February 13, 2013
IN THE INTEREST OF A.M.L., MINOR CHILD, S.R.H., MOTHER, APPELLANT.
Appeal from the Iowa District Court for Linn County, Jane F. Spande, Associate Juvenile Judge.
The opinion of the court was delivered by: Tabor, J.
A mother appeals the termination of her parental rights to her child. AFFIRMED.
Heard by Vaitheswaran, P.J., and Tabor and Mullins, JJ.
A.M.L.-who is now seven-has had no contact with her mother, Shawna, for more than three years. The juvenile court granted a petition filed by A.M.L.'s father, James, to terminate Shawna's parental rights under Iowa Code section 600A.8 (2011). Shawna appeals, challenging the proof of abandonment, the court's jurisdiction to consider her failure to pay court-ordered support, and whether the termination is in A.M.L.'s best interests.
Upon our de novo review, we find clear and convincing evidence supports the court's decision to terminate for abandonment under section 600A.8(3). Because we also conclude severing the relationship with her biological mother serves A.M.L.'s best interests, we affirm the order terminating Shawna's parental rights.
I. Background Facts and Proceedings
James and Shawna met in October 2004 and dated for approximately two
weeks. Shawna became pregnant and gave birth to A.M.L. in August 2005. Shawna did not name James as the father on the birth certificate.
In June 2007, James married Amanda. They have two daughters together.
James learned A.M.L. might be his daughter in November 2008 when he was served with notice of a child support action filed by the State of Iowa. Paternity testing confirmed James was A.M.L.'s father. On March 17, 2009, one month after his paternity was confirmed, James filed a petition to establish paternity, custody, and visitation. At that time, Shawna was incarcerated on pending charges of criminal mischief and aiding and abetting theft and burglary. The court granted James temporary custody of A.M.L.
A.M.L. had no relationship with James or his family when he assumed custody, and several uniformed law enforcement officers participated in the process of moving the child on March 23, 2009. Shawna's mother, Amy, received James's email address and cellular telephone number on that date. Amy used the information to contact James and Amanda about A.M.L. The grandmother did not provide the contact information to Shawna because she did not believe she had the authority to do so.
At the April 15, 2009 hearing on temporary custody, Shawna agreed A.M.L. should remain with James. A review hearing was set for July 22, 2009, but notice was sent to the wrong address for Shawna. The court continued the hearing until September 25, 2009, and both James and Shawna attended. Both parents were ordered to participate in mediation education classes, which they did on October 2, 2009.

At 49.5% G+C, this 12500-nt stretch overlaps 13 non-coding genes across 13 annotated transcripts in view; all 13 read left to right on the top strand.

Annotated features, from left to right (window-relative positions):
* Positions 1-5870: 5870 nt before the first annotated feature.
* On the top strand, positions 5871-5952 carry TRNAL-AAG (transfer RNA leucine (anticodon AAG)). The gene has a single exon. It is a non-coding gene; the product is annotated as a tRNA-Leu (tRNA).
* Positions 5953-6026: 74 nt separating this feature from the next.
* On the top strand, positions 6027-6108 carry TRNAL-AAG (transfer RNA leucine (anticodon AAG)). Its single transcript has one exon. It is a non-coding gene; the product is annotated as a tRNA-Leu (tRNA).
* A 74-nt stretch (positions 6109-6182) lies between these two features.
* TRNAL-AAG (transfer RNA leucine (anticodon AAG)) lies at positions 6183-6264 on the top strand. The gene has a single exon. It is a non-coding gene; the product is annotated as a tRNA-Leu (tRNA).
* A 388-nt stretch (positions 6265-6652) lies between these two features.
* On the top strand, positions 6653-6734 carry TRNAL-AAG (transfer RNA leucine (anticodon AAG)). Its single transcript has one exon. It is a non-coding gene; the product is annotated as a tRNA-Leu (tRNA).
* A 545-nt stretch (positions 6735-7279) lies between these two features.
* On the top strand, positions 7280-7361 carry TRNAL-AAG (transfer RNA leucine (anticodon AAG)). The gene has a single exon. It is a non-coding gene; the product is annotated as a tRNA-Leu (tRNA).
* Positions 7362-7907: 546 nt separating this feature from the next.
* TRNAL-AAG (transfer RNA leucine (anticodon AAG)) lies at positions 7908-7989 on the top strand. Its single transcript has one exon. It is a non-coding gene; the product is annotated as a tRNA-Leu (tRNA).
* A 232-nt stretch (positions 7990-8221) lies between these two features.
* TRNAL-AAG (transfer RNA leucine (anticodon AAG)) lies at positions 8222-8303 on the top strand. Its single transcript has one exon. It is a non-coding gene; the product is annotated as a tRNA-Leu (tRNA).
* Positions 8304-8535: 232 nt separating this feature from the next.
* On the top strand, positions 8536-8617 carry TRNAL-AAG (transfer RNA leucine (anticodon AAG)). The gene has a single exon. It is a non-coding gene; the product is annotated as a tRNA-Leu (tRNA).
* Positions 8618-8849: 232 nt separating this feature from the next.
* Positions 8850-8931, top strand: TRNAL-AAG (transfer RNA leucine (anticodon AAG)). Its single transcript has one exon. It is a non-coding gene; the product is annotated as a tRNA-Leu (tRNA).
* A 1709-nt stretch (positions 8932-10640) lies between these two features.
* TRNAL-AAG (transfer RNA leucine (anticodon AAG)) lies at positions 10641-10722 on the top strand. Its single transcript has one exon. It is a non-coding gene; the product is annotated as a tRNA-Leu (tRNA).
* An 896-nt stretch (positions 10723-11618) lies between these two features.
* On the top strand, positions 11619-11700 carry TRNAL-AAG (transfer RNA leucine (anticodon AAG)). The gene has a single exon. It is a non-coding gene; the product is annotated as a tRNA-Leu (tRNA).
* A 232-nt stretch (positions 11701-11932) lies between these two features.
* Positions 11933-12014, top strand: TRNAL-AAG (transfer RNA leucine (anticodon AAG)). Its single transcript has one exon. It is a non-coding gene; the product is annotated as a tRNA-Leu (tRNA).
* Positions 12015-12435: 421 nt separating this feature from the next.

The court held another review hearing on October 27, 2009. At that time, James was employed by Sears and the court ordered him to provide Shawna with his work schedule. James quit that job about one week later-before providing her with his schedule. At the review hearing, Shawna asked to see A.M.L. the following weekend. James told her to call to make arrangements, but Shawna failed to call.
When the court first placed A.M.L. with James, several circumstances indicated the girl had suffered neglect in Shawna's care. The juvenile court noted that in March 2009, A.M.L. was "still very small and, although three years of age, was regularly using diapers" because Shawna made "no effort to toilet train" her. Her speech was severely delayed. The child's medical records show she suffered a number of respiratory infections and at the age of two, ingested flea and tick medication. A.M.L. also had suffered a second-degree burn to her hand when she fell on an open oven door. In September 2007, a friend of Shawna brought A.M.L. in for a doctor's appointment; the doctor's notes stated, "I am worried about her speech and language development. I am worried about her overall physical development, and I am worried about her eating and sleeping as well." In January 2009, Shawna suspected her boyfriend had sexually abused A.M.L.
Immediately after A.M.L. was placed in his care, James took her to counseling where she was diagnosed with post-traumatic stress disorder (PTSD). Her counselors suspected she had reactive attachment disorder and referred her to a specialist, Dr. Beth Troutman. A.M.L. met with Dr. Troutman daily at first. Shawna attended two of her daughter's therapy sessions. A.M.L. became very upset at Shawna's presence at the first therapy session so Shawna observed the second session from behind glass in an adjoining room. Dr. Troutman recommended Shawna attend individual therapy sessions with her, but Shawna did not follow through. A.M.L. progressed with therapy and eventually graduated to in-home services. It was not expected she would need additional services following June 2011.
Aside from attending those two therapy sessions, Shawna has seen A.M.L. twice since the child was placed in James's custody. When A.M.L. was four years old, the parents agreed to meet at a park in Cedar Rapids. When A.M.L. saw Shawna, she began crying and grabbed James's leg hard enough to cause bruises. Due to A.M.L.'s reaction, James loaded the child back in the car and left after five minutes. On another occasion, in April 2009, A.M.L was shopping at Wal-Mart with her stepmother when the girl spotted Shawna. A.M.L. appeared frightened and hid behind Amanda. A.M.L. told Amanda she was scared and did not want to see Shawna again, cried all the way home, soiled her pants in the evening, and was very clingy.
In January 2011, the clerk of court dismissed the custody action pursuant to Iowa Rule of Civil Procedure 1.944. The court later set aside the dismissal for good cause because James had not received notice. On February 24, 2011, the court entered a default decree placing A.M.L. in James's custody. The decree noted that the Shawna failed to appear despite being sent notice. The court also found: